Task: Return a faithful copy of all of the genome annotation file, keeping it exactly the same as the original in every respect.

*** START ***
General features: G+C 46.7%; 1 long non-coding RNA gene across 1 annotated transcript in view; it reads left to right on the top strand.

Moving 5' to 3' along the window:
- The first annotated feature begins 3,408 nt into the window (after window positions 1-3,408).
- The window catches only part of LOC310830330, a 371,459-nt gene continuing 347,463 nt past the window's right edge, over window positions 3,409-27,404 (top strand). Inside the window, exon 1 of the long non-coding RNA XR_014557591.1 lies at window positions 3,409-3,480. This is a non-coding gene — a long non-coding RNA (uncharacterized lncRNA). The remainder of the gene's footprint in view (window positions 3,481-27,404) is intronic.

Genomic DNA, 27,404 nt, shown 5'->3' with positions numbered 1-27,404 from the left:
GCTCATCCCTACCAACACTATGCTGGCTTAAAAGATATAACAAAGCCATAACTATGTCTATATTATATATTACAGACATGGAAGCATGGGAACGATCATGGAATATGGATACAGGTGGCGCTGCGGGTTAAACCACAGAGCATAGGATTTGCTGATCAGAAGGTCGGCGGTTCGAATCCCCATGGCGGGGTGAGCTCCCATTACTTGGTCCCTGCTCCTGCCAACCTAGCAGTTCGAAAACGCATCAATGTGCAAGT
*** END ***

General features: G+C 46.7%; 1 long non-coding RNA gene across 1 annotated transcript in view; it reads left to right on the top strand.

Moving 5' to 3' along the window:
- The first annotated feature begins 3,408 nt into the window (after window positions 1-3,408).
- The window catches only part of LOC310830330, a 371,459-nt gene continuing 347,463 nt past the window's right edge, over window positions 3,409-27,404 (top strand). Inside the window, exon 1 of the long non-coding RNA XR_014557591.1 lies at window positions 3,409-3,480. This is a non-coding gene — a long non-coding RNA (uncharacterized lncRNA). The remainder of the gene's footprint in view (window positions 3,481-27,404) is intronic.

Genomic DNA, 27,404 nt, shown 5'->3' with positions numbered 1-27,404 from the left:
GCTCATCCCTACCAACACTATGCTGGCTTAAAAGATATAACAAAGCCATAACTATGTCTATATTATATATTACAGACATGGAAGCATGGGAACGATCATGGAATATGGATACAGGTGGCGCTGCGGGTTAAACCACAGAGCATAGGATTTGCTGATCAGAAGGTCGGCGGTTCGAATCCCCATGGCGGGGTGAGCTCCCATTACTTGGTCCCTGCTCCTGCCAACCTAGCAGTTCGAAAACGCATCAATGTGCAAGT